Book Image

Getting Started with NativeScript

By : Nathanael J. Anderson
Book Image

Getting Started with NativeScript

By: Nathanael J. Anderson

Overview of this book

NativeScript allows you to build a fast cross-platform application that has a native UI. NativeScript is a true cross-platform framework that generates native speed applications using the native components of the host platform, all using JavaScript. Although NativeScript allows you to build your application in JavaScript, you have full access to the host OS from your code, allowing you to easily tweak or use new platform features instantly at native code speeds. Whether you have already developed multiple applications or zero applications, this book will help you to develop your next application in a cross-platform framework quickly, saving you a massive amount of time and money. This book concisely shows you NativeScript’s built-in framework that allows you to rapidly develop a fully-working compiled cross-platform application in just a few chapters. It starts by laying the foundation of NativeScript and working through the fundamentals to create a basic shell of the application. Moving on, you’ll see how to build a full-fledged application step by step. We’ll show you how to use plugins, and how to communicate with the native OS libraries easily so that you can customize your application as if your app was created in Java or Objective C. We then deal with the issues that arise from being cross platform and compensate for the different screen sizes, screen resolutions, and device abilities. Finally, we progress to testing and deploying your app.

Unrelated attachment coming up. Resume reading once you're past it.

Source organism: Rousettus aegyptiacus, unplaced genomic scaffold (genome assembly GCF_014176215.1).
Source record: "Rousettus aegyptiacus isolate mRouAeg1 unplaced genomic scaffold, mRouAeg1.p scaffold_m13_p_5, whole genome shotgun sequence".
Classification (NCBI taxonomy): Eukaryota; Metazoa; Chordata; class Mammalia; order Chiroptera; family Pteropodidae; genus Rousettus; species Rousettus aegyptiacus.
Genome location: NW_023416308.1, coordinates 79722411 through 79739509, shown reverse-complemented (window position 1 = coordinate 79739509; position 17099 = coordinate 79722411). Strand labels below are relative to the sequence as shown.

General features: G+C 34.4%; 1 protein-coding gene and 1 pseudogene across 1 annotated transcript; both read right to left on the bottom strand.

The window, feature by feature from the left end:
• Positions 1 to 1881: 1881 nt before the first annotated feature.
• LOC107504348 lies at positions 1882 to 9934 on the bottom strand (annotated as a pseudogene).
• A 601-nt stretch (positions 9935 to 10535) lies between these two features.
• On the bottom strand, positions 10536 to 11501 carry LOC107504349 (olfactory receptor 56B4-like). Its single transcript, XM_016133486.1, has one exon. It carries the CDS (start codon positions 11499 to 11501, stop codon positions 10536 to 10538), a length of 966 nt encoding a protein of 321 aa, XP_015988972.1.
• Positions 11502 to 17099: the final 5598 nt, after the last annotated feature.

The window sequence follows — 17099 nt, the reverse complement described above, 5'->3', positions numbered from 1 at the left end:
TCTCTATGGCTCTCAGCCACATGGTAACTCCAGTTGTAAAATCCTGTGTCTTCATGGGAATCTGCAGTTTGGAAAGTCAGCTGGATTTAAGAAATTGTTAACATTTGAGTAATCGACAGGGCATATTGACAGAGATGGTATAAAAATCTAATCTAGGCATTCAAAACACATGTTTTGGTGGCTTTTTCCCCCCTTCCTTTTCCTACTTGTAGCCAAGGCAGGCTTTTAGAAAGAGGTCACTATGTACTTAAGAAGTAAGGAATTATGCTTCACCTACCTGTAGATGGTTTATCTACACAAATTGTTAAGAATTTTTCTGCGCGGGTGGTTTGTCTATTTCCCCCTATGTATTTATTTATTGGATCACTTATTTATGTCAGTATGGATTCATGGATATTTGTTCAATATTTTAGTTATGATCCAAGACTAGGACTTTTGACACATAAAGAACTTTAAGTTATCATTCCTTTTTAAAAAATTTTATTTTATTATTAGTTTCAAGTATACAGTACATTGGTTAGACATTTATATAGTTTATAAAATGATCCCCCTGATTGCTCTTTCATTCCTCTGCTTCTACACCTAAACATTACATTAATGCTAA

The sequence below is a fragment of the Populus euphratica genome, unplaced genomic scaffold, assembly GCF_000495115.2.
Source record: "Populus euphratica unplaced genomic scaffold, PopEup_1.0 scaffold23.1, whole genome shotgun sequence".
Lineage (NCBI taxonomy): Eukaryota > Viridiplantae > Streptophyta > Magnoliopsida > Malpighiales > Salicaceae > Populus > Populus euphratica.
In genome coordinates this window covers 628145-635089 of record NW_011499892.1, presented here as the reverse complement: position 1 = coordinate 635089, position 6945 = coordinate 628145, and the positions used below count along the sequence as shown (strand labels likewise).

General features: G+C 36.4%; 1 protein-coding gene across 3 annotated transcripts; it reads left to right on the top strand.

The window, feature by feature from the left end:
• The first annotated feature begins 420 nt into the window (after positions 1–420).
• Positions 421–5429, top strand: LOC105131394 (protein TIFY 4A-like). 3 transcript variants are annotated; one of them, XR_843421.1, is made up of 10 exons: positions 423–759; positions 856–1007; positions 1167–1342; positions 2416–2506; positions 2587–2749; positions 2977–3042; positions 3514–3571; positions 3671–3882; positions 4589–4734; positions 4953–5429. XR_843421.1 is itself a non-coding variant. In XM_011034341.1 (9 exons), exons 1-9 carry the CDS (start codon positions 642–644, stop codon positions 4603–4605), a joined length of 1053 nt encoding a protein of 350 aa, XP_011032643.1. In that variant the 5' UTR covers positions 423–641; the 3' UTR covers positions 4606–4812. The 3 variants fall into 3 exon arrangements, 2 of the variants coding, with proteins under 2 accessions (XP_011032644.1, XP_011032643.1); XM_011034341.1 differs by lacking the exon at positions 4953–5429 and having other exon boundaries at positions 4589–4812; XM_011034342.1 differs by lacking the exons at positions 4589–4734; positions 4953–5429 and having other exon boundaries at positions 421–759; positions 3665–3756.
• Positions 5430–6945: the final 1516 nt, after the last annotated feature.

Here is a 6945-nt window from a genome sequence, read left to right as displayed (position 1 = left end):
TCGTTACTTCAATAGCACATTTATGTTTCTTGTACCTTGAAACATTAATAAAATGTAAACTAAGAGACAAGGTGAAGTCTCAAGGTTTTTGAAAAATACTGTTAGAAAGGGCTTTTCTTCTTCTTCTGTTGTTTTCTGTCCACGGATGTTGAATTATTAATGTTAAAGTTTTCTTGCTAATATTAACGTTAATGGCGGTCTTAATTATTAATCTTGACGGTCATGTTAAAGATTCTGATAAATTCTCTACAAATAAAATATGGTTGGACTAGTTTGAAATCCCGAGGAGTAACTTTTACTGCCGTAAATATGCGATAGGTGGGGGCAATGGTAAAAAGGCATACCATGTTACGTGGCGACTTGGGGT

Table of Contents (15 chapters)
Getting Started with NativeScript
About the Author
About the Reviewer

Platform- and device-specific files

The last method to differentiate between platforms is through platform- and device-specific files. These qualifiers are applicable to JavaScript, CSS, and the Declarative UI XML files. You can prefix the extension of a file with .android or .ios, so the file is main-file.ios.js or Then, only this version of the file will be loaded on that specific platform. Once the version is loaded it allows you to have a completely custom JavaScript, CSS, or Declarative UI for each platform.

In addition to the platform qualifiers, you can also use device qualifiers such as .land for landscape or .port for portrait. For screen sizes, the qualifiers minH, min, and minWH appended with a minimum number of pixels are used as qualifiers. So, the main-page.minH300.css would require the device to have at least 300 pixels height for this CSS file to load. The . minHW400 qualifier would require that both the width and height be greater or equal to 400 pixels...